The "Small Acts" Social Media Hashtag & Movement Offers Concrete Ways To Enact Positive Change Post-Election
Since results from the 2016 presidential election have rolled in, many of us are looking for small, daily ways we can take action to protect our rights and unify as a country. It might feel like an overwhelming or even impossible task, but the truth is, there are small ways to get involved post-election that can make a serious difference in our country. "I'm using #smallacts in particular to highlight acts of kindness and empathy as a political action," explains Celeste Ng to Bustle. "When you're faced a group whose stated aims are intolerance, empathy is the best form of resistance."
Ng, the Cambridge, Mass.-based author of Everything I Never Told You, published in 2014, and Little Fires Everywhere, forthcoming in Fall 2017, is the creator of the #smallacts movement on Twitter — and even in the immediate afftermath of the election, it's already gotten a lot of positive attention from social media users. "I was horrified by Donald Trump's election, as well as the sheer number of hateful acts and intolerant statements made in the days following," Ng states. "In the face of such a huge problem, I felt powerless and demotivated myself. So I tried to think of small, tangible actions I and others could take to spread tolerance and fight the hate being fostered by the incoming administration, and started tweeting them out."
From there, the hashtag spread rapidly. While we all approach political and social change through different points of view or places of privilege, it's good for everyone to remember that even the smallest acts can make a big difference. It can feel overwhelming to feel that you might need a certain income to be able to donate to a charity you believe in, or that you need a particular skill set to be able to organize politically. In fact, there are many ways to make small acts into forms of political action.
"What we're fighting here goes beyond politics: We're fighting for the values of tolerance and inclusion, which in my view are core American values," Ng explains. "Spreading empathy through acts of kindness is one way to start.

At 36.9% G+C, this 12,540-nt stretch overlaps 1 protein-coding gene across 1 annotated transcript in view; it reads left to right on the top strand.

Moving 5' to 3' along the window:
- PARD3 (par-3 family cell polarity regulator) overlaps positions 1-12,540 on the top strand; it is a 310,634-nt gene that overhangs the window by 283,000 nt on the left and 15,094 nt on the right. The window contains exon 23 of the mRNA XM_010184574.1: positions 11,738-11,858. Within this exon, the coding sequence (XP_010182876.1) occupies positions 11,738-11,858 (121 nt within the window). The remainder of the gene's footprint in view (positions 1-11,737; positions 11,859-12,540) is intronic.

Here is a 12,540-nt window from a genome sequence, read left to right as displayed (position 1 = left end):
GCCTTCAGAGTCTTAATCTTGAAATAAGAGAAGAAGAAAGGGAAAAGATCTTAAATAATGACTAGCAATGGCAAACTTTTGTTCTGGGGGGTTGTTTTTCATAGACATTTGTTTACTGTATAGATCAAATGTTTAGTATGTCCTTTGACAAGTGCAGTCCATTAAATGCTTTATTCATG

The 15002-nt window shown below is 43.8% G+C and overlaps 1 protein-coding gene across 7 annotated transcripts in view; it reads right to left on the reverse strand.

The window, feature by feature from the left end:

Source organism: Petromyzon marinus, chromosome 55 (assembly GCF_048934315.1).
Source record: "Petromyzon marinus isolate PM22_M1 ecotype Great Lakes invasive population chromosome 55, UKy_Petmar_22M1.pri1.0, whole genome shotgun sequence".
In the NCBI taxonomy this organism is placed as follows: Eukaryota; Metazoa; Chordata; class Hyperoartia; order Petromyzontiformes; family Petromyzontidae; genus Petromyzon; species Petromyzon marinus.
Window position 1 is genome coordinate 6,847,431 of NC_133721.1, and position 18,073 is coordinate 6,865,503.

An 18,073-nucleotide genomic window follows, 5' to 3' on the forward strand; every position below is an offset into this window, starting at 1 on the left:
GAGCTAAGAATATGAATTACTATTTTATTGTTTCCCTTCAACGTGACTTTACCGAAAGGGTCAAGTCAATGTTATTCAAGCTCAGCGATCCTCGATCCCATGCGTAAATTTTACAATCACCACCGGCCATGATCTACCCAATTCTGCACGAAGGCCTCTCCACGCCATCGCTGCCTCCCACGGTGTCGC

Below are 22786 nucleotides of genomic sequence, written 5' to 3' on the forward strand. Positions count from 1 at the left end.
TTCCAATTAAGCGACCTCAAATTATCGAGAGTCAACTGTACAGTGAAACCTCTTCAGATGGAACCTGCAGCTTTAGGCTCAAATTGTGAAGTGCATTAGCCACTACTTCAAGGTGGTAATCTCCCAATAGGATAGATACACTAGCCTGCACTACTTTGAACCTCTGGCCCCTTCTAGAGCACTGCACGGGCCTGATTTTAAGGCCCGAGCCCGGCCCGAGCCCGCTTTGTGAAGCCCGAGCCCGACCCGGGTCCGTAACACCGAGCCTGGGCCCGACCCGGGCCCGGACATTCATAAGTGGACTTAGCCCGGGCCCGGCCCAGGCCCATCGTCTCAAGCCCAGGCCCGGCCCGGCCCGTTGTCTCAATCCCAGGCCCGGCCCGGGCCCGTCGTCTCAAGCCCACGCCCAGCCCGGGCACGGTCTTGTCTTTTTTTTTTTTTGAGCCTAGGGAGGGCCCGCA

One excellent form of small act resistance comes through books. As Ng explains, "I've bought copies of books that fight intolerance — Jackie Woodson's Brown Girl Dreaming, Leslie Jamison's Empathy Exams — to donate to local schools; I plan to do Claudia Rankine's Citizen next." While obviously books do cost money, many of these books — or similar ones that have important themes of diversity and intersectionality — are available at your local library. You can also encourage friends to each chip in to buy books and then rotate them between you.
Staying involved with your local community can also make a world of difference when you're trying to combat hate crimes and dangerous stigmas right at home. For example, Ng explains, "I've emailed my neighborhood listservs — which have been reporting hate crimes in our area — with the MA attorney General's new hotline for reporting bias-based incidents, as well as the Southern Poverty Law Center's suggestions for what to say when you encounter everyday bigotry."
Many people experience the "bystander effect," where they witness acts of racism, sexism, homophobia, or other forms of bigotry, and feel they don't know how to respond. Sharing resources for how to combat bigotry can help people feel more secure and safe standing up for others in daily life.
For Ng, small acts that combat intolerance are not new; in fact, many of them have stayed with her since she was young. "When I was about 12, I was at a bus stop with my sister and some relatives in downtown Cleveland when a man approached and began shouting at us," she tells Bustle. "He was hurling slurs, telling us to go back to 'Korea or Vietnam or wherever the hell you came from.' He spat at us. We didn't know what to do. Then a nearby woman came over and told him to leave us alone. She stayed with us until the bus arrived and got on with us. I'll never forget how she spoke up when she saw us being threatened — it reminded me that we're not alone, and that there are good people out there who will help. I keep her in mind, and I try to be that person whenever it's called for."
In terms of where she sees the hashtag going, Ng urges people to stick with the movement — and not just from behind their computer screens. "I've been thrilled to see people latching onto the #small acts hashtag," Ng states, "though I'd love to see more. A small acts revolution. Most important to me, though, is that people are inspiring each other, and that those who feel helpless are seeing they're not alone — or actually helpless, for that matter."
Images: Bustle; all tweets used with permission of their users.